Turkey Dinner for Two

By Little House on 23 November 2010 (Updated 14 November 2014) 3 comments
Photo: iStockPhoto

For many years my husband and I have lived in a fairly large city far from any relatives. Over the past few years, when the holidays rolled around, we've bounced back and forth between each others parents' homes spending time with our families. However, recently we've grown tired of always having to travel some place else for the holidays, so we've come to create our own traditions that often include only the two of us.

The Thanksgiving holiday often poses a challenge in deciding how to handle the traditional feast we've grown accustomed to. We've had to think creatively to continue to satisfy the pumpkin pie urges and marshmallow-glazed sweet potatoes on a smaller scale.

The Deli

My husband is a wonderful cook. But I can barely boil water, so cooking for two all on our own for as large a spread as Thanksgiving demands is usually out. One alternative we've found that works for us is purchasing pre-cooked turkey or ham from the deli at our grocery store, then preparing the side dishes at home.

Living in a large city gives us plenty of deli options to choose from. Not only does our local grocery store have a large selection of pre-cooked meats, but the Honey Baked delis are also a great option for ham and turkey as well. The price per pound is slightly higher, but since it is just the two of us, it makes more sense to purchase a reasonable amount of meat than a huge turkey that may never get eaten.

Dinner at the Beach

Many people feel Thanksgiving dinner is one to be spent with family at home, and not in an impersonal setting such as a restaurant. However, over the years we've hunted down a few quaint restaurants with superb atmospheres that make up for the missing home-sweet-home atmosphere. One such place happens to be a restaurant on the beach that we've come to enjoy. The prices are reasonable for a traditional Thanksgiving meal, and the walk on the beach after dinner makes for an amazing sunset ending to a thankful holiday. We even took our parents to this restaurant for Thanksgiving a few years ago, and they were delighted by the view, not to mention relieved they didn't have to cook.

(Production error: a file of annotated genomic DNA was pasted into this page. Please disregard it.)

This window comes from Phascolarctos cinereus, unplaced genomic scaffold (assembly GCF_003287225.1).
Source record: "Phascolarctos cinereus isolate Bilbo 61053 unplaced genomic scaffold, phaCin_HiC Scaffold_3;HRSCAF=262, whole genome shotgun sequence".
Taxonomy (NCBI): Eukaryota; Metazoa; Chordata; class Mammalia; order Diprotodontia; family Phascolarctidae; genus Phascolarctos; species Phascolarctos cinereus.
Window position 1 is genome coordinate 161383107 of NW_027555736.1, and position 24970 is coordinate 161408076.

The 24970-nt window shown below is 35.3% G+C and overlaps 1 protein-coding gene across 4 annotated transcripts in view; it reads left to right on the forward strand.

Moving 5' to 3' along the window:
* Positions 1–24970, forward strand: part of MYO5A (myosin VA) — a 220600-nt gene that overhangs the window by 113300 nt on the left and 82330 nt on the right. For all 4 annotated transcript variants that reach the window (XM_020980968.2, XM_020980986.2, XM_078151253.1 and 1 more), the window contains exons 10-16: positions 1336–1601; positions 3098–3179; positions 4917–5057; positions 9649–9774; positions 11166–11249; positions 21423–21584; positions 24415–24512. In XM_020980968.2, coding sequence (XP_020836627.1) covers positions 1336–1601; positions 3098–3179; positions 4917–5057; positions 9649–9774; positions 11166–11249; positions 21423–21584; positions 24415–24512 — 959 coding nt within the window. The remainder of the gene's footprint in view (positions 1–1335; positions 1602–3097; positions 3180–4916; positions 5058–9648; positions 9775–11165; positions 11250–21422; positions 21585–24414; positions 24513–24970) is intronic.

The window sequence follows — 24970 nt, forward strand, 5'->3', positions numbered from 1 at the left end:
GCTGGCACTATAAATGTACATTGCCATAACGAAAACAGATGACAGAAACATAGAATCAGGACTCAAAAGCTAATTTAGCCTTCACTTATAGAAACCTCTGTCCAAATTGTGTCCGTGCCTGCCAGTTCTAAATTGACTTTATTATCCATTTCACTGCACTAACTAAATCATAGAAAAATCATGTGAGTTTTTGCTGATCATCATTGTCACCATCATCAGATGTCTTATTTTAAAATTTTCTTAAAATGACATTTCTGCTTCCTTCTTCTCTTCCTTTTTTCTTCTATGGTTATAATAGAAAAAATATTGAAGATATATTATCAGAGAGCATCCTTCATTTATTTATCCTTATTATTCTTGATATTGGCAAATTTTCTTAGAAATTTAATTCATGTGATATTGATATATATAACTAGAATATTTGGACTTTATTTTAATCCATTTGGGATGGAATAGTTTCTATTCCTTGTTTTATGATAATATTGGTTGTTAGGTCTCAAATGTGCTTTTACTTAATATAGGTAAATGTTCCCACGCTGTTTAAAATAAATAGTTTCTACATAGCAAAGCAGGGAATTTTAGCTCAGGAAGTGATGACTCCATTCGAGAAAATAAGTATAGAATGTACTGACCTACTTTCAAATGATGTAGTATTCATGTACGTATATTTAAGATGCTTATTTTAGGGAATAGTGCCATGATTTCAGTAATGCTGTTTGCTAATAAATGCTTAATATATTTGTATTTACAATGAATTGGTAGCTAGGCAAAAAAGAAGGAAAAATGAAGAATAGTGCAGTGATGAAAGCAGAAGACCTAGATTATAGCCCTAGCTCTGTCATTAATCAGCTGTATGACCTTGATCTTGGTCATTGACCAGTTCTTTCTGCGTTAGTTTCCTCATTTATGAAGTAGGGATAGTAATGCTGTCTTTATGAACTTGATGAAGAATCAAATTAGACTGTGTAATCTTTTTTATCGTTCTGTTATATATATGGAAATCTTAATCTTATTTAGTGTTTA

Of course not everyone has the luxury of living near the coast, but there may be a restaurant that offers Thanksgiving dinner specials in a beautiful setting near you.

A Weekend Getaway

For many, Thanksgiving is the start of a long weekend. Instead of spending it at home or traveling by plane through over-crowded airports, I've used this time for camping and exploring towns a few hours from my own hometown. Not only are campgrounds and state parks not very crowded, leaving on Thanksgiving Day often means less traffic on the roads. Preparing roasted turkey can still be done on a small camp stove and pumpkin pie can be purchased per slice from a deli for portability. Enjoying the holiday weekend outdoors before the weather turns colder is an excellent alternative to a traditional holiday trip.

Many people will be traveling to visit family and friends this coming weekend. But if you are one of the few who isn't planning family visits this time around, these are just a few suggestions that may pique your interest.

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Forest

Dinner at the beach is a great idea, even if cold the beach holds a real nice feel.

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We've done alternative Thanksgivings but usually with family. I think it's wonderful that people make the holiday work for them whether it be a traditional dinner or something else.

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FrugalCat

We (couple, no kids) buy a turkey tenderloin for Thanksgiving. Its like a pork loin, only turkey. I picked up a 2 or 3 pounder for around 6 dollars. We just roast it in on a rack in a roasting pan. No prep, no waste, no fighting with bones or skin. Just heat and slice. The rounds are also perfect in sandwiches.